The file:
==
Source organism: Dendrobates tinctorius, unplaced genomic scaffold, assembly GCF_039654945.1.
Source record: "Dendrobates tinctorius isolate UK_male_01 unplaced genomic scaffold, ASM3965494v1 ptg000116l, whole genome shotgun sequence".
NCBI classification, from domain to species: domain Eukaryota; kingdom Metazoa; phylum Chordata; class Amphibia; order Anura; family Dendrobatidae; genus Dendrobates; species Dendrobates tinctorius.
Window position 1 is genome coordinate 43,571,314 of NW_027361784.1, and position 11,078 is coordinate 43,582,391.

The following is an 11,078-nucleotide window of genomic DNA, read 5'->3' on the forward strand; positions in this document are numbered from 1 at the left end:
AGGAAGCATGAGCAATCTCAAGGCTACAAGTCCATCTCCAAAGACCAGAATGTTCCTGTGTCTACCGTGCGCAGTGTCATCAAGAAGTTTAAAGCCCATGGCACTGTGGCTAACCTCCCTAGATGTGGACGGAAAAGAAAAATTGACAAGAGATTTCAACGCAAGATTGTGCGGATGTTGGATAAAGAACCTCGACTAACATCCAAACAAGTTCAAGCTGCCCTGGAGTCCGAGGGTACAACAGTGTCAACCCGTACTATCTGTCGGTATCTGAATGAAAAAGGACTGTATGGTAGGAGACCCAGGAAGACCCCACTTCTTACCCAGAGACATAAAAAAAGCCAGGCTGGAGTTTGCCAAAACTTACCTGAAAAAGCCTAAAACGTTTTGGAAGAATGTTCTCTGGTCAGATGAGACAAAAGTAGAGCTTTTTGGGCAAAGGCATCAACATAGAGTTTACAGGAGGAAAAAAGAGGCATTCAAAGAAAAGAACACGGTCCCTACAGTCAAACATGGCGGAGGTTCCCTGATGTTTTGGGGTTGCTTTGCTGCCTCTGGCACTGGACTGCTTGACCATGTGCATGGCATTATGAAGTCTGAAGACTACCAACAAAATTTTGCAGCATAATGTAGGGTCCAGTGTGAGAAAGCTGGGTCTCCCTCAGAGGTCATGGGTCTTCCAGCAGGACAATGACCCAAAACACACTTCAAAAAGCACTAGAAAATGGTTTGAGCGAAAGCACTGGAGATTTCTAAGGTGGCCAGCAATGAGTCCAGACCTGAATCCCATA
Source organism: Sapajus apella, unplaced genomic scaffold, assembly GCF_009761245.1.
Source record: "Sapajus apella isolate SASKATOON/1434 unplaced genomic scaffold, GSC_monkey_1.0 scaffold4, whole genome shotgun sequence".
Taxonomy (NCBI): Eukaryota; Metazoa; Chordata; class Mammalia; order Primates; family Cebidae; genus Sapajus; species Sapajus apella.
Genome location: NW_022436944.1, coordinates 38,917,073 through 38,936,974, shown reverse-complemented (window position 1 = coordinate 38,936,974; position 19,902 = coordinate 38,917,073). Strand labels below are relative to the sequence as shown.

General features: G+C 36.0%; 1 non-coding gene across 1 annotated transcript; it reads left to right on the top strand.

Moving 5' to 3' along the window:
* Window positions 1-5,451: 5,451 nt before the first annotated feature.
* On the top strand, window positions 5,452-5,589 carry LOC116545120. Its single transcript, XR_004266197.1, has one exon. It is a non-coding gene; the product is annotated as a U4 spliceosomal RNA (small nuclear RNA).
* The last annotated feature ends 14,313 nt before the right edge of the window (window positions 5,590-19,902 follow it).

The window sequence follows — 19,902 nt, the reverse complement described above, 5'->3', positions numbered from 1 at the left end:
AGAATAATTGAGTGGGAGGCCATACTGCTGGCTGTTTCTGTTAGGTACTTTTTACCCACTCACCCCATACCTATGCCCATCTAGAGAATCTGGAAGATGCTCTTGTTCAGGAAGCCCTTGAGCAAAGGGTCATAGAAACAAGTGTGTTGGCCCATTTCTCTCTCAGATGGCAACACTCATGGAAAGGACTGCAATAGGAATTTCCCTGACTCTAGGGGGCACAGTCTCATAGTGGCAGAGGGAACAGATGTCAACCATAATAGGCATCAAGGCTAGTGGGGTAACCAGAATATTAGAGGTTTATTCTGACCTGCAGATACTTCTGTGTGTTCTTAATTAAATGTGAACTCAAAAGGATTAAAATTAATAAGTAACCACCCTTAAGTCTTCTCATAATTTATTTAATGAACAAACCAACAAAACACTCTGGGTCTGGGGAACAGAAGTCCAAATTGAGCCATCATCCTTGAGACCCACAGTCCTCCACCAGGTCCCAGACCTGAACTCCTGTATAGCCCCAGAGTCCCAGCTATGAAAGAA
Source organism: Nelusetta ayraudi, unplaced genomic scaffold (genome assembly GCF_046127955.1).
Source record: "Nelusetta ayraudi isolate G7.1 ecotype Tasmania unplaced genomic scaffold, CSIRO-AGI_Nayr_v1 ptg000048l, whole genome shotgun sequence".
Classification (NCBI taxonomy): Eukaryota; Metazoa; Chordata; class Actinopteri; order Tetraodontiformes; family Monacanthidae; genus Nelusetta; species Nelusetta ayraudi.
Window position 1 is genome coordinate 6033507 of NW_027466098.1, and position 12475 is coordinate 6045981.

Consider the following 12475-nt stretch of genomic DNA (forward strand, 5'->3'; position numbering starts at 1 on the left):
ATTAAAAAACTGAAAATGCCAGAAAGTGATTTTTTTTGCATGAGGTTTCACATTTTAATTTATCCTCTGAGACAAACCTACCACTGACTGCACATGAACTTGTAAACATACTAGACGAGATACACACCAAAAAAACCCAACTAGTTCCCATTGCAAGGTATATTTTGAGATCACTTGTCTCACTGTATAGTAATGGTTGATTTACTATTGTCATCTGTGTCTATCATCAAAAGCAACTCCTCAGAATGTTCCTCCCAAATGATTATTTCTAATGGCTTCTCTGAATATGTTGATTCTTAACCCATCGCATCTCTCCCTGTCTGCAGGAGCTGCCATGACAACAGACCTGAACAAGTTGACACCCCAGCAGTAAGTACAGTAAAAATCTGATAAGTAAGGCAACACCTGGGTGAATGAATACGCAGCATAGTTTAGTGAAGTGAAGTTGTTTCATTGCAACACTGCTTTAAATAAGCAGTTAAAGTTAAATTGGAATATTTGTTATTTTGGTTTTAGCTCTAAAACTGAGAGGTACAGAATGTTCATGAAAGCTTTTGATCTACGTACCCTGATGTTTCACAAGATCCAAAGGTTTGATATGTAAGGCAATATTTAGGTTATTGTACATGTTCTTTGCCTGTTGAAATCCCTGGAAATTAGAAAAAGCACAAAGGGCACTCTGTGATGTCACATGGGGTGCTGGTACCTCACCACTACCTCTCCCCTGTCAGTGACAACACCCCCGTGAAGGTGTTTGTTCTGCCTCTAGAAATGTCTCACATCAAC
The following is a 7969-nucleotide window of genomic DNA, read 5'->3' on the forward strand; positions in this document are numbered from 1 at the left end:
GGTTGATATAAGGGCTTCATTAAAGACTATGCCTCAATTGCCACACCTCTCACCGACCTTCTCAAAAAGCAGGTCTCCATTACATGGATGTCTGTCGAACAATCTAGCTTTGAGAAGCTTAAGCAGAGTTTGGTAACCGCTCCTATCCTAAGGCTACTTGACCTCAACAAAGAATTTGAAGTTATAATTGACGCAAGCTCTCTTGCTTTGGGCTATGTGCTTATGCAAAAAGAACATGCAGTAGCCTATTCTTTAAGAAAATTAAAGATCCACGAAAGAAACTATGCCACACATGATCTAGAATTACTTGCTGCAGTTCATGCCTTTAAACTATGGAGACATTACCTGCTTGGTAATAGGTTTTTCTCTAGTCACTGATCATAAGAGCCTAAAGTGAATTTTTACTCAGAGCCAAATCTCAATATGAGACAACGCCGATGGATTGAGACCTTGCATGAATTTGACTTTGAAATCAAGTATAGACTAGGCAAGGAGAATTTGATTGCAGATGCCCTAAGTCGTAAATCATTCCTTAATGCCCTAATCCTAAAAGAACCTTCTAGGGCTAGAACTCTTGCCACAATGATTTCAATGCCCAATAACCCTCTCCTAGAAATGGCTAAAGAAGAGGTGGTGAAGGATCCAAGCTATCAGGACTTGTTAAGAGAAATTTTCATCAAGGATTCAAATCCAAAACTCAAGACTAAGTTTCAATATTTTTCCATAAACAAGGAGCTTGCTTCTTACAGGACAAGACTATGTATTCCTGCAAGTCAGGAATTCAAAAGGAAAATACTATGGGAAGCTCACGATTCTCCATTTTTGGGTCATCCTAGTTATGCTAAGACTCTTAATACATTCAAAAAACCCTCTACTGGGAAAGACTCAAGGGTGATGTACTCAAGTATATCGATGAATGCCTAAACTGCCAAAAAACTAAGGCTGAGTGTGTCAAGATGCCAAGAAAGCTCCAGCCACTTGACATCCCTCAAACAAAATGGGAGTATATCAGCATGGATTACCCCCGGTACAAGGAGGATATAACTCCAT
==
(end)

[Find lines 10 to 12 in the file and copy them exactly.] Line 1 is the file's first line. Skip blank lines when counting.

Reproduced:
Genome location: NW_022436944.1, coordinates 38,917,073 through 38,936,974, shown reverse-complemented (window position 1 = coordinate 38,936,974; position 19,902 = coordinate 38,917,073). Strand labels below are relative to the sequence as shown.

General features: G+C 36.0%; 1 non-coding gene across 1 annotated transcript; it reads left to right on the top strand.

Moving 5' to 3' along the window: